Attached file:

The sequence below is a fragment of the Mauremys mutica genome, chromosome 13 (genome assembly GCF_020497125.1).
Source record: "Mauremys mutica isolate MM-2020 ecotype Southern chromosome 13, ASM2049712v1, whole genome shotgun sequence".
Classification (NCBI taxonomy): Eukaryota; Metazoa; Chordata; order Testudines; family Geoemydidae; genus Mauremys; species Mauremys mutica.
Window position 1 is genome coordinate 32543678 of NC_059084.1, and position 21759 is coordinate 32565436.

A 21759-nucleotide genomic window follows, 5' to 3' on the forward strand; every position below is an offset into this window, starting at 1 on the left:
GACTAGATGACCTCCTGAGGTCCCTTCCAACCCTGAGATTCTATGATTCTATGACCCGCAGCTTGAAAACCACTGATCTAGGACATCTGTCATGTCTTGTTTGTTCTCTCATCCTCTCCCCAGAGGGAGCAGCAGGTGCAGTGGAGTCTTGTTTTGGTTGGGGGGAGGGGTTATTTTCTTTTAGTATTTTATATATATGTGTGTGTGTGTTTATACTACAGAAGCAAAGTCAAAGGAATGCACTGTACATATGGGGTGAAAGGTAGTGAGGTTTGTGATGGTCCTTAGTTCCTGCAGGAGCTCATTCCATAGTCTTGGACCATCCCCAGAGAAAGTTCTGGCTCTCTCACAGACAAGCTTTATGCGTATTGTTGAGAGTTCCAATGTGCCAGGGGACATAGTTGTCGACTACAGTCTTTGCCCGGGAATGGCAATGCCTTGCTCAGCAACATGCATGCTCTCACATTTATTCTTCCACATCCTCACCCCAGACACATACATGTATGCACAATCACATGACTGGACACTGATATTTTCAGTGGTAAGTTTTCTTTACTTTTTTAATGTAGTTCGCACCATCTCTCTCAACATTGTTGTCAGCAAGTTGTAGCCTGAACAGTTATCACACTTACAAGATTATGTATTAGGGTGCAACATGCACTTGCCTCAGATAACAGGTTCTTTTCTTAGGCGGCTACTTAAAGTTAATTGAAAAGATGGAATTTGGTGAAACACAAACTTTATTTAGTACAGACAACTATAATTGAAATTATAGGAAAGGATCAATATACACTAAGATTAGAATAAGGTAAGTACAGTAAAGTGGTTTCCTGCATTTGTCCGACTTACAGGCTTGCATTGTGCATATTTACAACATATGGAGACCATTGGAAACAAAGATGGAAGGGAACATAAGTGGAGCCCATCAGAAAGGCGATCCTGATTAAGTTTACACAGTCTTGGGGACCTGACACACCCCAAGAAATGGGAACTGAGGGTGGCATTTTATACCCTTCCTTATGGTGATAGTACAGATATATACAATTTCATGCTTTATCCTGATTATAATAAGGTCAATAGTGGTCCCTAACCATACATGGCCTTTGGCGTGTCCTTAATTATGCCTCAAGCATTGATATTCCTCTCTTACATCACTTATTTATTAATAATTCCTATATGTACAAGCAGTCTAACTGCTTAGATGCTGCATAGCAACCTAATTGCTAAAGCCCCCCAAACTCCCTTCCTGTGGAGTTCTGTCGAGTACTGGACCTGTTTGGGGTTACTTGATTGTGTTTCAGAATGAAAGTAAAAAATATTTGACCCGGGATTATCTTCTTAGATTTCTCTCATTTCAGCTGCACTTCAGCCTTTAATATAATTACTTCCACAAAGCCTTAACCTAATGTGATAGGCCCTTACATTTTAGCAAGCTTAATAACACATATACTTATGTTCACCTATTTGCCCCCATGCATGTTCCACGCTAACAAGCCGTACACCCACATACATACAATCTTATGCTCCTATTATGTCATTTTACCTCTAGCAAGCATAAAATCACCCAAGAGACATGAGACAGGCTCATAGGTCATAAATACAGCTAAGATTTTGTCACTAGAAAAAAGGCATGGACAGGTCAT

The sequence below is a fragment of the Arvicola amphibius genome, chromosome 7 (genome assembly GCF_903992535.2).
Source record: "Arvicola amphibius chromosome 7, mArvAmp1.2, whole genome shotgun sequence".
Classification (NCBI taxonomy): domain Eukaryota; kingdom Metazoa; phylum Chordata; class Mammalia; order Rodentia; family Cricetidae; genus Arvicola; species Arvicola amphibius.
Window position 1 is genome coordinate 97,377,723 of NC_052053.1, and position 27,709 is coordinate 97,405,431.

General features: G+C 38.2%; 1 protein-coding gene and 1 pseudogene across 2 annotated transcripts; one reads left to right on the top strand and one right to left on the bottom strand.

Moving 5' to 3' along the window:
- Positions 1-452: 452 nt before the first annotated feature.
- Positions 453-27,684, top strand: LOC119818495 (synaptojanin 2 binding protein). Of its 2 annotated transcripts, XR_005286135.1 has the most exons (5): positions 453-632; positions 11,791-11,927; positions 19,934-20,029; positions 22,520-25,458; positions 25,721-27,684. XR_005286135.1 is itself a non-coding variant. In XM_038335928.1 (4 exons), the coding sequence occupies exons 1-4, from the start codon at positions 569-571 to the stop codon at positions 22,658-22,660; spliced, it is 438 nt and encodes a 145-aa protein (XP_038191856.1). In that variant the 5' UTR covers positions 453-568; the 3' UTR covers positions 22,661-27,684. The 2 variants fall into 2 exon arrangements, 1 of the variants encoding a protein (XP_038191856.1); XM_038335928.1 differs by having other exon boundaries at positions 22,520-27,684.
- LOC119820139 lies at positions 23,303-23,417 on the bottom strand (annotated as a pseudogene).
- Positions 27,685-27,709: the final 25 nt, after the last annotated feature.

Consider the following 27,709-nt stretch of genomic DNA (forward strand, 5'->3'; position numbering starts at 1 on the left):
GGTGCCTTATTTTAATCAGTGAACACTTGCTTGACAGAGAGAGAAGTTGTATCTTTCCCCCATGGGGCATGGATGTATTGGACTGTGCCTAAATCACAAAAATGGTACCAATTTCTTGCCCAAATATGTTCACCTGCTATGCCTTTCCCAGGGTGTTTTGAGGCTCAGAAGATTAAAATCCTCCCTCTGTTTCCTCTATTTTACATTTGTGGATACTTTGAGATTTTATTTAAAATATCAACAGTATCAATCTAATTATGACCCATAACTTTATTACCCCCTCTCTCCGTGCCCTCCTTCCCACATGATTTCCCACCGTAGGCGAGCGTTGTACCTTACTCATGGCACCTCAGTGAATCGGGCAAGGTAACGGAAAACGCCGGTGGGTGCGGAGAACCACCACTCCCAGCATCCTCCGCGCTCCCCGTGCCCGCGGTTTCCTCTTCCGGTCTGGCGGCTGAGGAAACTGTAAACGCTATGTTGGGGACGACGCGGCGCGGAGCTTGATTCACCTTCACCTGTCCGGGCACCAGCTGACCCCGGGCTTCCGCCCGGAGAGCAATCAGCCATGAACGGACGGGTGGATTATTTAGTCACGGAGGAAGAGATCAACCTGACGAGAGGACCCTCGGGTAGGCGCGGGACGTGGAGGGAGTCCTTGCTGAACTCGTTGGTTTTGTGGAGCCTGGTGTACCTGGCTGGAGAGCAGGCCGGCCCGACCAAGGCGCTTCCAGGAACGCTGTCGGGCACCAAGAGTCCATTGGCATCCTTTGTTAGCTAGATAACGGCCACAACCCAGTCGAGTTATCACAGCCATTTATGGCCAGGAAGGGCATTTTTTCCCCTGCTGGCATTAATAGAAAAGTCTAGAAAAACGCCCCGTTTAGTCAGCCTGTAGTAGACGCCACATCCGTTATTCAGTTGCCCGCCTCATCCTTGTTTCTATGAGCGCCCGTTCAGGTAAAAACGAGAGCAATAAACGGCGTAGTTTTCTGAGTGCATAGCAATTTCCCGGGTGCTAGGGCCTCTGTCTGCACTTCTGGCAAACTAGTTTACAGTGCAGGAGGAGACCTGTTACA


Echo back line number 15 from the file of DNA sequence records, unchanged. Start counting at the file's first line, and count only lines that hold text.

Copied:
- LOC119820139 lies at positions 23,303-23,417 on the bottom strand (annotated as a pseudogene).